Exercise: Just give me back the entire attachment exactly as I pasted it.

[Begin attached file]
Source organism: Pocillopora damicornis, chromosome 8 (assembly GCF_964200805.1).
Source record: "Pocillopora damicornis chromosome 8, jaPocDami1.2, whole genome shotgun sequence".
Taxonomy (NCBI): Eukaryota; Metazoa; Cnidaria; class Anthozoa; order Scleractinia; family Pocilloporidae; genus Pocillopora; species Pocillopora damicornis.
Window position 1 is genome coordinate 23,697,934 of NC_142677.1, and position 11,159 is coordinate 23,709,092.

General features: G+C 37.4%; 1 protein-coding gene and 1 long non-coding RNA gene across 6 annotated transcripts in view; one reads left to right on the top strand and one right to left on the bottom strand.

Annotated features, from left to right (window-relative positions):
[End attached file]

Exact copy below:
Source organism: Pocillopora damicornis, chromosome 8 (assembly GCF_964200805.1).
Source record: "Pocillopora damicornis chromosome 8, jaPocDami1.2, whole genome shotgun sequence".
Taxonomy (NCBI): Eukaryota; Metazoa; Cnidaria; class Anthozoa; order Scleractinia; family Pocilloporidae; genus Pocillopora; species Pocillopora damicornis.
Window position 1 is genome coordinate 23,697,934 of NC_142677.1, and position 11,159 is coordinate 23,709,092.

General features: G+C 37.4%; 1 protein-coding gene and 1 long non-coding RNA gene across 6 annotated transcripts in view; one reads left to right on the top strand and one right to left on the bottom strand.

Annotated features, from left to right (window-relative positions):